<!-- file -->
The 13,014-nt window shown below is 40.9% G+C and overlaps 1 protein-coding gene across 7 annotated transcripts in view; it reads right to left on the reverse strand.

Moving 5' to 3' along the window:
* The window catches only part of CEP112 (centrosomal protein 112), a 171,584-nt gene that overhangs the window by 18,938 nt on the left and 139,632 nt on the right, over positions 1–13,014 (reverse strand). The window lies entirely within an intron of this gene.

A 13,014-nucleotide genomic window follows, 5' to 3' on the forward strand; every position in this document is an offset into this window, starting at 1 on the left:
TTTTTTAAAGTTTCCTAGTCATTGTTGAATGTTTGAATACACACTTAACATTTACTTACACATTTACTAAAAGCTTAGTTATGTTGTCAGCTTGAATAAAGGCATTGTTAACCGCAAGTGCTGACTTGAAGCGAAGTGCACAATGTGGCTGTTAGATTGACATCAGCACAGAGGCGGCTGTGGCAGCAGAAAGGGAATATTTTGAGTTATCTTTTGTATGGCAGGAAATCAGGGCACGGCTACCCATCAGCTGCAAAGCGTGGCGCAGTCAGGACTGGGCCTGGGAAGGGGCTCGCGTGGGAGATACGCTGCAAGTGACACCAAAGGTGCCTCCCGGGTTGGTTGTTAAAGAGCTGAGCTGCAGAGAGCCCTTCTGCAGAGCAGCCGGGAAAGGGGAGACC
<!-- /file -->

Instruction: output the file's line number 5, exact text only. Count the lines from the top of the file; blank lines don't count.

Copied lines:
TTTTTTAAAGTTTCCTAGTCATTGTTGAATGTTTGAATACACACTTAACATTTACTTACACATTTACTAAAAGCTTAGTTATGTTGTCAGCTTGAATAAAGGCATTGTTAACCGCAAGTGCTGACTTGAAGCGAAGTGCACAATGTGGCTGTTAGATTGACATCAGCACAGAGGCGGCTGTGGCAGCAGAAAGGGAATATTTTGAGTTATCTTTTGTATGGCAGGAAATCAGGGCACGGCTACCCATCAGCTGCAAAGCGTGGCGCAGTCAGGACTGGGCCTGGGAAGGGGCTCGCGTGGGAGATACGCTGCAAGTGACACCAAAGGTGCCTCCCGGGTTGGTTGTTAAAGAGCTGAGCTGCAGAGAGCCCTTCTGCAGAGCAGCCGGGAAAGGGGAGACC